Morale and the mission
Updated: 2016-11-14 07:44
By Zhang Zhihao(China Daily)
Cheng Haixia is a second class petty officer aboard the CNS Liaoning. He is also morale officer, so in his free time, the 40-year-old veteran regularly checks the ship's internal message board to help solve the problems new recruits often experience.
"It's a great honor to serve on China's first aircraft carrier, and I would do it even if they didn't pay me. Not everyone feels the same way, of course, so it's up to me to help them," he said.
Last year, his wife was diagnosed with thyroid cancer, and although her surgery was successful, she will be on medication for the rest of her life. However, Cheng rarely mentioned his family's ordeal to his shipmates.
"Everyone has sacrificed something to be part of this ship. We wish we could be there for our families, but we have our duties to perform," he said.
Jiang Xueyou, another second class petty officer, echoed Cheng's sentiments. "It's always hard to balance loyalty and filial piety," said the 38-year-old, whose mother died in 2010 while he was away working on the carrier's flight navigation system.
The parents of at least six other senior officers have died since 2009.
The mother of Second Class Petty Officer Wang Wei died earlier this year, while he was away at sea. The 39-year old said he was heartbroken, but he has no regrets.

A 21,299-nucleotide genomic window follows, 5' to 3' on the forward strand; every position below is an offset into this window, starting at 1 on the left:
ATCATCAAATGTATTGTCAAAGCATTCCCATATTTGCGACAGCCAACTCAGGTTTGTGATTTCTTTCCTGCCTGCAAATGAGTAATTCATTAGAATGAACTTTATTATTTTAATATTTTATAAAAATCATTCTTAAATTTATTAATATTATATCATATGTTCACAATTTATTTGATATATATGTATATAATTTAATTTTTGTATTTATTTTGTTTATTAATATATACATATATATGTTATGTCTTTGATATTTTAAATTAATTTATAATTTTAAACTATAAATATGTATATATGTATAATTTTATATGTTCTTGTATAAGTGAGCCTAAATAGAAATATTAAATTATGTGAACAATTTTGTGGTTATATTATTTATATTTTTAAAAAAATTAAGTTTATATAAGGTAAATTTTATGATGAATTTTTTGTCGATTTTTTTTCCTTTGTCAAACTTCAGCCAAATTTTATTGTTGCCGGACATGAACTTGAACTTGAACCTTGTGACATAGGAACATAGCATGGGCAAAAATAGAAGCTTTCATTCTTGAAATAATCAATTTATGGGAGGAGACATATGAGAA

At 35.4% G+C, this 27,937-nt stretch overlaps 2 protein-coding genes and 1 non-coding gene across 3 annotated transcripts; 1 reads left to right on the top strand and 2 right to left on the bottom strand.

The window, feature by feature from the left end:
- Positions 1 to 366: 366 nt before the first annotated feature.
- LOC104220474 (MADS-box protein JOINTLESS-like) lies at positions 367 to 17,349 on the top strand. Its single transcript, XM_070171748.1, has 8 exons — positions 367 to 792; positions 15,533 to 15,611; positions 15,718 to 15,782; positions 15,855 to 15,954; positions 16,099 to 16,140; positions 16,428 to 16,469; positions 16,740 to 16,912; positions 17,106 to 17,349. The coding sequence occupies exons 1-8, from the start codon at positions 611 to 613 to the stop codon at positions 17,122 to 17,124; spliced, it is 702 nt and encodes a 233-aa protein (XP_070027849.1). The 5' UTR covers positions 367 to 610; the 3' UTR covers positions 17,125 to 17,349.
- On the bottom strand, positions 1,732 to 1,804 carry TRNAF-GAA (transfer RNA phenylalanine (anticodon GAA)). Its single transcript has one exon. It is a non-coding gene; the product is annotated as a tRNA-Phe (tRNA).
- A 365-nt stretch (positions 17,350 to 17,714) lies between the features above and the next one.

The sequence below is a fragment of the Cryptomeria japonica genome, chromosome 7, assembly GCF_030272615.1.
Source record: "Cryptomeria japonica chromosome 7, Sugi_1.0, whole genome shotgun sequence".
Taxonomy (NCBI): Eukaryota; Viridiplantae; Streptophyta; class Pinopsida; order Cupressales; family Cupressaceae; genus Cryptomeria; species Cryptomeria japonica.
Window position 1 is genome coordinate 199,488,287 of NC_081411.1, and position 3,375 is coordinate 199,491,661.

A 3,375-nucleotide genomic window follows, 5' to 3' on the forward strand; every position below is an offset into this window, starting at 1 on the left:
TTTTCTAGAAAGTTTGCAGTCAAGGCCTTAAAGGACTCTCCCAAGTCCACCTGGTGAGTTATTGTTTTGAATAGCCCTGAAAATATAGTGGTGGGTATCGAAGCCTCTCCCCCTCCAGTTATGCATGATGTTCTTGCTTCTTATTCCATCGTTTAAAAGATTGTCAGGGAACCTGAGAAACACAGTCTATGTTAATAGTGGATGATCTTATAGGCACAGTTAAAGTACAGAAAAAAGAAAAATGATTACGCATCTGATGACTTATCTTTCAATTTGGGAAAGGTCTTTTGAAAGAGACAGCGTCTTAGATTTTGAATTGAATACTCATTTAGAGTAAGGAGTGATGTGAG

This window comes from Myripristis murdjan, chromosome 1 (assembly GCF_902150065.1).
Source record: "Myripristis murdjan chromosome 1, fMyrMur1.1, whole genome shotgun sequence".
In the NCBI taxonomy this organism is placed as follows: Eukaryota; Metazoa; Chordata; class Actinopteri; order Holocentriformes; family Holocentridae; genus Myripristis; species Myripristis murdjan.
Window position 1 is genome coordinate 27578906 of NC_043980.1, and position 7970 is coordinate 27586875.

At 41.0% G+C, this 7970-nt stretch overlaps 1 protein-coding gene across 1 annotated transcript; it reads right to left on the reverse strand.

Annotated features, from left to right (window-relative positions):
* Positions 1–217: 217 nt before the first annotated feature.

"I have been in the navy for more than 20 years and have seen it grow from nothing into a formidable global force," he said. "The navy has not only provided for my family, but also made me a proud man. Serving on the Liaoning allows me to be a part of naval history. "
The officers have to put their families to the backs of their minds when duty calls, but they praised the support they have been given by wives, husbands and parents.
Zhang Naigang, also a second class petty officer, is in charge of the system that launches and directs the carrier's planes. On Nov 23, 2012, two months after the Liaoning was officially handed over to the PLA Navy, the 40-year-old pressed the button that launched the first J-15 fighter jet from the carrier.
"What an honor!" he said. "It felt like launching the Shenzhou spaceship."
Military security meant Zhang was unable to tell his parents and relatives about his work. He praised his wife for her unstinting support and for being the mainstay of the family.
"Half of my medals should go to my wife," he said. "I owe my family so much."
(China Daily 11/14/2016 page6)